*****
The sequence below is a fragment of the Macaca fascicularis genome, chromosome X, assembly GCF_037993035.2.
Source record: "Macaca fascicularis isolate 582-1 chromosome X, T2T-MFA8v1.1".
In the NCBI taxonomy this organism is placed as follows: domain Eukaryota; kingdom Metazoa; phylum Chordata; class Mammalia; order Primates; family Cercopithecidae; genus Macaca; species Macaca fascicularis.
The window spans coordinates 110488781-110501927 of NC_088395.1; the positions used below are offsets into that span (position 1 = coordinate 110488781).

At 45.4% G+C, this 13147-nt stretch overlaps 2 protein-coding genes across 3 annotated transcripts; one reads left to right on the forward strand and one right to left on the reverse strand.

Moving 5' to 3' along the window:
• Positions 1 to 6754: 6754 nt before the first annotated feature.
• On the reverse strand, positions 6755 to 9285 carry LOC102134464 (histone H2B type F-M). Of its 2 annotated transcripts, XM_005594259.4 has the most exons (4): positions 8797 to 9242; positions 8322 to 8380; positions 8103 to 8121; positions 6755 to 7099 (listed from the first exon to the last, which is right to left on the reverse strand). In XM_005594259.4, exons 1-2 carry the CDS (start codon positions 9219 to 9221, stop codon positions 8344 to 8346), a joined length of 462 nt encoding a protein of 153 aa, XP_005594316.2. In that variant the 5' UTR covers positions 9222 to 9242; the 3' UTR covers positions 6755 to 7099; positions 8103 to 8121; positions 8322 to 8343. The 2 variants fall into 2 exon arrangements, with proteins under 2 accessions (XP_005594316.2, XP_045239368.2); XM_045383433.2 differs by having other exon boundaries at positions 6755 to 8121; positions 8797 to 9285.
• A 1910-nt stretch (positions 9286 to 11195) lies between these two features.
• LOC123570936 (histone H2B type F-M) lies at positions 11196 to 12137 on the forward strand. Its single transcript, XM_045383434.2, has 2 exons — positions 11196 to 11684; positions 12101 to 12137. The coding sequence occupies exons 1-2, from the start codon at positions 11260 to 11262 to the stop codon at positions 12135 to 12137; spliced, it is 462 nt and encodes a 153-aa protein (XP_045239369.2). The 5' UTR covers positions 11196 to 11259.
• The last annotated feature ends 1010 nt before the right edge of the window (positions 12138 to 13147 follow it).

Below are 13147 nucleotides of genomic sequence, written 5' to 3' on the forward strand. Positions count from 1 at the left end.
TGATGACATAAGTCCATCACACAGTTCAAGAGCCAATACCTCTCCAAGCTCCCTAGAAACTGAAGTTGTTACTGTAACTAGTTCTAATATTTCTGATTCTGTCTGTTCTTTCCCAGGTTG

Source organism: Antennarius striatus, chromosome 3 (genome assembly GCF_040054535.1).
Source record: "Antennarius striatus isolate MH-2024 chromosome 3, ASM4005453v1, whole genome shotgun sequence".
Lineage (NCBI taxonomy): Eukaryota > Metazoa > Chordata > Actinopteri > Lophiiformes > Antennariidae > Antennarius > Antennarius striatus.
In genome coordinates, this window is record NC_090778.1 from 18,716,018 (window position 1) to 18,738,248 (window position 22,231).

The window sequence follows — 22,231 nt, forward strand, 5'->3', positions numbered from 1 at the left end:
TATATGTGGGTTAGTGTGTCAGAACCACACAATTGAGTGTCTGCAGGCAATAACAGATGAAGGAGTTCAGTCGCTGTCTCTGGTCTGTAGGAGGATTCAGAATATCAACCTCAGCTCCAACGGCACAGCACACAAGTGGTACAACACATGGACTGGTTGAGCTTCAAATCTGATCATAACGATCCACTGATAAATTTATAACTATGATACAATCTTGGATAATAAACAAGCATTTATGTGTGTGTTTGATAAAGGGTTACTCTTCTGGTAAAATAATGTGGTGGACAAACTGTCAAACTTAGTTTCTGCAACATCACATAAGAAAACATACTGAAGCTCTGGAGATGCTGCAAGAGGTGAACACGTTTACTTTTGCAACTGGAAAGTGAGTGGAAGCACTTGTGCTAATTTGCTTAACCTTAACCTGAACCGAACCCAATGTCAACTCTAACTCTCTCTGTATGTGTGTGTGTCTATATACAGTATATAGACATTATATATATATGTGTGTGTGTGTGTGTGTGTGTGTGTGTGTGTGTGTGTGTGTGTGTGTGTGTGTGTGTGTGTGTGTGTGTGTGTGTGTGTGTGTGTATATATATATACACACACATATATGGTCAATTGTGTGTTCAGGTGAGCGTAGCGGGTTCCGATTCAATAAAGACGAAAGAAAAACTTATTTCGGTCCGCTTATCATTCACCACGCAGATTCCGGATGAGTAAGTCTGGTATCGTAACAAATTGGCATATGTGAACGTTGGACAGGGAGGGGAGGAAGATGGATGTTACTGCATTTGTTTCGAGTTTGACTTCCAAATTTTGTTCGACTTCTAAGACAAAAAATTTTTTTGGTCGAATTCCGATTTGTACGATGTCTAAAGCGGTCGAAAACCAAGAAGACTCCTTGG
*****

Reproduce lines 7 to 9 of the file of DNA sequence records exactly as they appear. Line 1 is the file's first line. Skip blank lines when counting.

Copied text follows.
• Positions 1 to 6754: 6754 nt before the first annotated feature.
• On the reverse strand, positions 6755 to 9285 carry LOC102134464 (histone H2B type F-M). Of its 2 annotated transcripts, XM_005594259.4 has the most exons (4): positions 8797 to 9242; positions 8322 to 8380; positions 8103 to 8121; positions 6755 to 7099 (listed from the first exon to the last, which is right to left on the reverse strand). In XM_005594259.4, exons 1-2 carry the CDS (start codon positions 9219 to 9221, stop codon positions 8344 to 8346), a joined length of 462 nt encoding a protein of 153 aa, XP_005594316.2. In that variant the 5' UTR covers positions 9222 to 9242; the 3' UTR covers positions 6755 to 7099; positions 8103 to 8121; positions 8322 to 8343. The 2 variants fall into 2 exon arrangements, with proteins under 2 accessions (XP_005594316.2, XP_045239368.2); XM_045383433.2 differs by having other exon boundaries at positions 6755 to 8121; positions 8797 to 9285.
• A 1910-nt stretch (positions 9286 to 11195) lies between these two features.